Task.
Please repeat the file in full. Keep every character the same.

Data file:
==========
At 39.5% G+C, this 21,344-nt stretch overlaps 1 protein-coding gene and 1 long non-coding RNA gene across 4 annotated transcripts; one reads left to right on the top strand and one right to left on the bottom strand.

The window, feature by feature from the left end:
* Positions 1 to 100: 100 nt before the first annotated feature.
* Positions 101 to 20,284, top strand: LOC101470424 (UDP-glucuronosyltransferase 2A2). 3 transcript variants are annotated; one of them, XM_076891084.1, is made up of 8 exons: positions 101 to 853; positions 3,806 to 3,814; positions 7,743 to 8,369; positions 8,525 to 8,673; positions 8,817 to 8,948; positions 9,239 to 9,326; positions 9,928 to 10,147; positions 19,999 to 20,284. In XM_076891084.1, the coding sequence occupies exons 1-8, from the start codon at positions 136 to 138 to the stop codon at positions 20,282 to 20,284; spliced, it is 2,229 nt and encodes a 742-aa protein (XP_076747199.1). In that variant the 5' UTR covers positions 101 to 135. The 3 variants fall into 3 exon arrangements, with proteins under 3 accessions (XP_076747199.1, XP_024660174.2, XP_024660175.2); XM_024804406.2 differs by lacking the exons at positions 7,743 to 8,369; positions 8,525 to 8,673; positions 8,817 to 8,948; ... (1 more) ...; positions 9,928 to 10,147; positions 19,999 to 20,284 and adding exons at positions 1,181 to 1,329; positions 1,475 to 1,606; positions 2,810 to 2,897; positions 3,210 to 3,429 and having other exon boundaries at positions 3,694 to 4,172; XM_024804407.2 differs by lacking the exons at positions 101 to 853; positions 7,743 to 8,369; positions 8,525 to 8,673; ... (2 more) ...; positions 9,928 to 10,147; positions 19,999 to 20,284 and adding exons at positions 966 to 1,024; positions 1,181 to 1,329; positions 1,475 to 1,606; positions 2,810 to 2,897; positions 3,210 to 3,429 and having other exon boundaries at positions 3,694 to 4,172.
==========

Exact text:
At 39.5% G+C, this 21,344-nt stretch overlaps 1 protein-coding gene and 1 long non-coding RNA gene across 4 annotated transcripts; one reads left to right on the top strand and one right to left on the bottom strand.

The window, feature by feature from the left end:
* Positions 1 to 100: 100 nt before the first annotated feature.
* Positions 101 to 20,284, top strand: LOC101470424 (UDP-glucuronosyltransferase 2A2). 3 transcript variants are annotated; one of them, XM_076891084.1, is made up of 8 exons: positions 101 to 853; positions 3,806 to 3,814; positions 7,743 to 8,369; positions 8,525 to 8,673; positions 8,817 to 8,948; positions 9,239 to 9,326; positions 9,928 to 10,147; positions 19,999 to 20,284. In XM_076891084.1, the coding sequence occupies exons 1-8, from the start codon at positions 136 to 138 to the stop codon at positions 20,282 to 20,284; spliced, it is 2,229 nt and encodes a 742-aa protein (XP_076747199.1). In that variant the 5' UTR covers positions 101 to 135. The 3 variants fall into 3 exon arrangements, with proteins under 3 accessions (XP_076747199.1, XP_024660174.2, XP_024660175.2); XM_024804406.2 differs by lacking the exons at positions 7,743 to 8,369; positions 8,525 to 8,673; positions 8,817 to 8,948; ... (1 more) ...; positions 9,928 to 10,147; positions 19,999 to 20,284 and adding exons at positions 1,181 to 1,329; positions 1,475 to 1,606; positions 2,810 to 2,897; positions 3,210 to 3,429 and having other exon boundaries at positions 3,694 to 4,172; XM_024804407.2 differs by lacking the exons at positions 101 to 853; positions 7,743 to 8,369; positions 8,525 to 8,673; ... (2 more) ...; positions 9,928 to 10,147; positions 19,999 to 20,284 and adding exons at positions 966 to 1,024; positions 1,181 to 1,329; positions 1,475 to 1,606; positions 2,810 to 2,897; positions 3,210 to 3,429 and having other exon boundaries at positions 3,694 to 4,172.